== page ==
E. Watson is an educator, writer and Spanish/English translator who enjoys working with oppositional narratives and documentary poetics.
Reckoning With the Archive in the Classroom
As an educator, I wonder about how or whether the work happening within academia has any value to the people outside of it—whether teaching counterstories that center the lived experiences of people of color in our classrooms can serve as some small drop in the bucket of reparation for the trauma rooted in our country’s history and founding.
How can academic work address social injustice in ways that are meaningful and lasting? In ways that transcend institutional walls and become a part of the fabric of our own lives, of our own realities?
What Exactly Is the Archive?
In a 2018 interview with The Creative Independent, African Diaspora interdisciplinary scholar Saidiya Hartman asks a similar question.
Given that the afterlife of slavery means that black death is the normative condition of civil society, what is the character of the aesthetic in the context of terror,” she wonders. “Does death find its antidote in beauty? (Siemsen)
And while the answer to Hartman’s questions, much like her work, is a continual unfolding that resists concrete resolution, Wayward Lives, Beautiful Experiments offers a way to reckon with historical memory and the voices lost to the historical record.
Bearing Witness to "Intimate Histories"
These “intimate histories'' are testimonies never told that nevertheless must be heard, and through conjuring them, the book asks us to bear witness. In this way, Wayward Lives feels like an answer to my question of whether scholarly treatments of race can find their way outside the walls of the institution.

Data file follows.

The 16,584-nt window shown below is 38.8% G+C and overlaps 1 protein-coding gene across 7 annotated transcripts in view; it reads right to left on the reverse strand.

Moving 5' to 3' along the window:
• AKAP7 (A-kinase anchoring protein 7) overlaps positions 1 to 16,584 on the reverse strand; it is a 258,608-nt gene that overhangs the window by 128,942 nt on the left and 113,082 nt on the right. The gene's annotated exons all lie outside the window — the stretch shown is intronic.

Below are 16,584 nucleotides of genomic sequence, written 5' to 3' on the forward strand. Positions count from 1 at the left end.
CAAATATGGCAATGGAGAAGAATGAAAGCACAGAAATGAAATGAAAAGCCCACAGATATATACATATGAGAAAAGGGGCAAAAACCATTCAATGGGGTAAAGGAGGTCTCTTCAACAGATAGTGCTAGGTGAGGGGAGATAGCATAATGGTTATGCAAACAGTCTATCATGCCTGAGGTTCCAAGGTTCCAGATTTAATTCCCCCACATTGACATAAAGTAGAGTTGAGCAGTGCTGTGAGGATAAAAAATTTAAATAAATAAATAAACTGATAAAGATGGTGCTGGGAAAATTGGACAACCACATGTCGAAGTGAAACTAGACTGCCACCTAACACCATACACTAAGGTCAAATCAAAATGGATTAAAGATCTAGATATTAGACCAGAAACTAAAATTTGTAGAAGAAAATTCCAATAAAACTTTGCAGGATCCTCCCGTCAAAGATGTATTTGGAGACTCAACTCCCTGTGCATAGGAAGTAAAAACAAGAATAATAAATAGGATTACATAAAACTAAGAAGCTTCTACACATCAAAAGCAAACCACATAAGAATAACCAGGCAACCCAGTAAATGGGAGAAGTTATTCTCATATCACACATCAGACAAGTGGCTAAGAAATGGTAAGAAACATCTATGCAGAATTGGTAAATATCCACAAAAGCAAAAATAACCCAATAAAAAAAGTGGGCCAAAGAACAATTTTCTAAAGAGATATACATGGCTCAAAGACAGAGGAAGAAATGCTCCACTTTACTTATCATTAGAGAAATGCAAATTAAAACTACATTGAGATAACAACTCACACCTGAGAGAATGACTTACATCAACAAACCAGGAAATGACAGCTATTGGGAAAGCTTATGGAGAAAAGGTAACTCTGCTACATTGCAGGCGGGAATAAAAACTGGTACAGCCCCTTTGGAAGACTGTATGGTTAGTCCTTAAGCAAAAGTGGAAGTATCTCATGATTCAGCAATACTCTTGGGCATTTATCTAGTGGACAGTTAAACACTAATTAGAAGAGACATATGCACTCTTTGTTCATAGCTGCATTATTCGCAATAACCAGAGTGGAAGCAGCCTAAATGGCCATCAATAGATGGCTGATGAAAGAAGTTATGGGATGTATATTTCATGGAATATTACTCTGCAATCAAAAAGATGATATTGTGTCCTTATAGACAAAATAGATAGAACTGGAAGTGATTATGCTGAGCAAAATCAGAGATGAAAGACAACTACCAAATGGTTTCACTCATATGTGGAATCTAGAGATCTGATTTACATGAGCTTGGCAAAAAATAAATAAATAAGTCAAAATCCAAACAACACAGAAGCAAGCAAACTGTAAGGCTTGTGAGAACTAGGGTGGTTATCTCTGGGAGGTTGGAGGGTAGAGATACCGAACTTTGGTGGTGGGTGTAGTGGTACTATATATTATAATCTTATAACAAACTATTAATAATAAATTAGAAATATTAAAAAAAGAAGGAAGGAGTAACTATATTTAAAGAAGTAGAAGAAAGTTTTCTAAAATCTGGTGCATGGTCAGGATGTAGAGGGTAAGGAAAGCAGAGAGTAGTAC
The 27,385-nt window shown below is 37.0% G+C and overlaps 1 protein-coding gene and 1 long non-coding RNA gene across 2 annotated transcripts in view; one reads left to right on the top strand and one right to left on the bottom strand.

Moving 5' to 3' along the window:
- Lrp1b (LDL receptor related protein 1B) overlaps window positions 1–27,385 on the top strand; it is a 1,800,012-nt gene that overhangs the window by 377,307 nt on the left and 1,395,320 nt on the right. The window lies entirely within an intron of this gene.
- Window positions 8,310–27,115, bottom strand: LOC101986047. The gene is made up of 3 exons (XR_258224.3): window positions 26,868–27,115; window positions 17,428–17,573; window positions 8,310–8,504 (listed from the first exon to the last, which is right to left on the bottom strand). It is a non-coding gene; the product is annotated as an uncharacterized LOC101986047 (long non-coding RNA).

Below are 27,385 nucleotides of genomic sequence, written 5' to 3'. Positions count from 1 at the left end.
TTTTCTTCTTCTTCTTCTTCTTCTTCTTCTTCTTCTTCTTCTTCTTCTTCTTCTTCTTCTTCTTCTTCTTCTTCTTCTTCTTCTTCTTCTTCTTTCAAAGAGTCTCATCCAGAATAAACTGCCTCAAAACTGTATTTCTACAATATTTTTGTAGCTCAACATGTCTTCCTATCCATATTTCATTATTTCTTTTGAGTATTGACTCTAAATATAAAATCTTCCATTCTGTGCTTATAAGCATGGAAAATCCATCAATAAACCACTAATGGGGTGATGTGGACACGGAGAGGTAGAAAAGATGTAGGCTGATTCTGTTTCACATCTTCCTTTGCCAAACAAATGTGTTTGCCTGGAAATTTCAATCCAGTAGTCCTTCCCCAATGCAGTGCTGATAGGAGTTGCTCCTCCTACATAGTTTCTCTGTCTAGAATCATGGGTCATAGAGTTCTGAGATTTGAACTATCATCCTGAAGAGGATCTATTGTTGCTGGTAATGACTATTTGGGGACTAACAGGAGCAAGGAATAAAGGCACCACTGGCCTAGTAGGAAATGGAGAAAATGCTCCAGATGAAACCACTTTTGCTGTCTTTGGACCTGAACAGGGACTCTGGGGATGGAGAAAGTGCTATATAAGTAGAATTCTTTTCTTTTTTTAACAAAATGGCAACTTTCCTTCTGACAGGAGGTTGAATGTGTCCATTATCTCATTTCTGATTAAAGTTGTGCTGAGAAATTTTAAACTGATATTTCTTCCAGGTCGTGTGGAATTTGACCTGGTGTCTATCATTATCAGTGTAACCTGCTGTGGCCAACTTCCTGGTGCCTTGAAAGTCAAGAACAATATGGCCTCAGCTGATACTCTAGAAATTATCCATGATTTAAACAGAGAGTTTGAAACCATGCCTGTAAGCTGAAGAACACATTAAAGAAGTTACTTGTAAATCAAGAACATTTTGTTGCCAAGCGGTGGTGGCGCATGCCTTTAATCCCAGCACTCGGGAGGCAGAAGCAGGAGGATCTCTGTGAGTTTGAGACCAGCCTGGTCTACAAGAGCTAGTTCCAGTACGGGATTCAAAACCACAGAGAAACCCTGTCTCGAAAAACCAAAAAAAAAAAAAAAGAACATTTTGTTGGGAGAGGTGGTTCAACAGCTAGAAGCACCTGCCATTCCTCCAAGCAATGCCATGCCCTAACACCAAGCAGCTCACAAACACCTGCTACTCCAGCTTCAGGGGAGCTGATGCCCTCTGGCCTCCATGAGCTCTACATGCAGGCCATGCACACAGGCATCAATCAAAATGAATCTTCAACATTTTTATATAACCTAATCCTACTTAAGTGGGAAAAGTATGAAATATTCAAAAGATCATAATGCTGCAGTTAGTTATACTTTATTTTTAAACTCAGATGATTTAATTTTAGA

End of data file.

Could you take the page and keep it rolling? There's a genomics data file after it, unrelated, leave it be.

Hartman’s book shows us how work conducted within the confines of academia can retroactively restore the possibility of anonymous experiences lost to the archive, bring visibility to Black society in the 20th century and highlight its influence on modern culture, and ultimately trouble White dominant society’s relationship with historical memory and the after of slavery in the United States.
Hartman’s book shows us how work conducted within the confines of academia can retroactively restore possibility to anonymous experiences lost to the archive, bring visibility to Black society in the 20th century and highlight its influence on modern culture, and ultimately trouble White dominant society’s relationship with historical memory and the after of slavery in the United States.
When Helping Hurts in Academia
Academic research that turns an eye to marginalized communities, regardless of intent, often ends up reinforcing societal perception of members of those communities as disenfranchised.
We see examples of this kind of help that hurts in Hartman’s treatment of the “reformers and sociologists” who enter the Black Belt with cameras aimed to capture the brokenness of the ghetto, on whom “the beautiful experiments crafted by poor black girls” are lost.
We see them in her portrayal of her character Du Bois, a Tennessee school teacher, as he gazes down the street at women gathered on apartment building steps after dark. Like the statisticians that “gleefully count [...] the prostitutes and the bastards," he sees not the vibrant contradictions and fullness of women who are “smart, crazy, wild, not to be messed with," but rather “reckless [...] embittered” loiterers.